And then I realized she said 1/2 stick of butter.   Duh.  Thankfully, I had used a bit more onion than the recipe called for.  But, of course, the soup was still a bit... shall we say, buttery.  Overnight in the fridge rendered the excess butter easy to remove.  *whew*

As I've been guilty of doing a bit lately, I thought I had some beef stock in the pantry and was mistaken.  Thankfully, I did have chicken stock, and after perusing a few other recipes online, decided that it would make a decent substitution. Since the recipe also calls for a a glug of Cognac and a cup of white wine, as well as a long (1-1/2 hours) simmer, I knew the soup would definitely develop a great flavor.  And it did.  The flavor is obviously a little different but still very good.

A crouton made from some homemade French bread, along with a healthy sprinkling of grated Gruyere, and a run under the broiler produced the very soup I was craving.  Ah.  Thank you once again, Julia!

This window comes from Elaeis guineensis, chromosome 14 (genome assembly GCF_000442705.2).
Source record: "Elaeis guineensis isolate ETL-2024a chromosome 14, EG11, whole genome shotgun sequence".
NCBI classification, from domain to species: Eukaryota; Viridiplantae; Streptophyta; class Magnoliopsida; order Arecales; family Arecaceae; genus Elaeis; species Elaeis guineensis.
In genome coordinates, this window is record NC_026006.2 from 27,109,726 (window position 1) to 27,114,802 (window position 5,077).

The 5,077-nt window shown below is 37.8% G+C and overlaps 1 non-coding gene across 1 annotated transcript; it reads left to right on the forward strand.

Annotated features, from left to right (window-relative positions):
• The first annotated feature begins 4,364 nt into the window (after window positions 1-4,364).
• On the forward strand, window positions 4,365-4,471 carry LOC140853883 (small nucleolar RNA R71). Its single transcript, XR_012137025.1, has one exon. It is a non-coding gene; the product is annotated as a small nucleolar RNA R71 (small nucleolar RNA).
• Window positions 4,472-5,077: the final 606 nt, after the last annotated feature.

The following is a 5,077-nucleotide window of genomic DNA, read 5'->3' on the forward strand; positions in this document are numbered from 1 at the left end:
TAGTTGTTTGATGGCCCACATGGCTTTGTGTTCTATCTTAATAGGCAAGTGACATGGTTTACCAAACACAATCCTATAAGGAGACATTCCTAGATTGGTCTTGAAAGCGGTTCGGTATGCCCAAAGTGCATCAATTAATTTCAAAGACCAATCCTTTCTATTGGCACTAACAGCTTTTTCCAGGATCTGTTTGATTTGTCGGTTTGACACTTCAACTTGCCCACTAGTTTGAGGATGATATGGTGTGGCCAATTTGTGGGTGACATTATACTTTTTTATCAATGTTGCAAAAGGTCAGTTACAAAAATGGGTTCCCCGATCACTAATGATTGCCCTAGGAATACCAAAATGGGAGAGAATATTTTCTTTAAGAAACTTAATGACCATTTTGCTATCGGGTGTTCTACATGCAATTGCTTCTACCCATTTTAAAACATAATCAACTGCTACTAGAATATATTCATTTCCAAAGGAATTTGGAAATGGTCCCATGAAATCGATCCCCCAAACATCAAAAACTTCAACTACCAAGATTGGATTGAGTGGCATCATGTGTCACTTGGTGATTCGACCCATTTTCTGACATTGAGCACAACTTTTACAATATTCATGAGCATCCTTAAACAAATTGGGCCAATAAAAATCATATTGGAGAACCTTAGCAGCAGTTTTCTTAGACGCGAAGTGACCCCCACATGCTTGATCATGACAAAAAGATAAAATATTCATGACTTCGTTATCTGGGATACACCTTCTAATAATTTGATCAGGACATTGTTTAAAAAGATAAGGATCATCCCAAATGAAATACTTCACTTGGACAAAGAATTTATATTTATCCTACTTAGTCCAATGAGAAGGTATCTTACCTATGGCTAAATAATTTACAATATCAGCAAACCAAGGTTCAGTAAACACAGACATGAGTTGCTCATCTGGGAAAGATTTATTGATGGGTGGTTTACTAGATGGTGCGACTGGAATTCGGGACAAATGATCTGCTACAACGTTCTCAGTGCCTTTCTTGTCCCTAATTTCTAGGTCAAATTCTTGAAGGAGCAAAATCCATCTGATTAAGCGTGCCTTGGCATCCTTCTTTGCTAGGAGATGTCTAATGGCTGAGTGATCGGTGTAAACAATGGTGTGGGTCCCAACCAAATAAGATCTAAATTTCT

French Onion Soup

1/2 stick butter (4 tablespoons)
1 tablespoon olive oil
8 cups thinly sliced onions (about 2-1/2 pounds)
1/2 teaspoon salt
1/2 teaspoon sugar
1 tablespoon flour
8 cups homemade beef stock, or good quality store bought stock (or chicken stock, in a pinch)
1/4 cup Cognac, or other good brandy
1 cup dry white wine
8 (1/2-inch) thick slices of French bread, toasted
3/4 pound coarsely grated Gruyere

Heat a heavy saucepan over moderate heat with the butter and oil. When the butter has melted, stir in the onions, cover, and cook slowly until tender and translucent, about 10 minutes. Blend in the salt and sugar, increase the heat to medium high, and let the onions brown, stirring frequently until they are a dark walnut color, 25 to 30 minutes.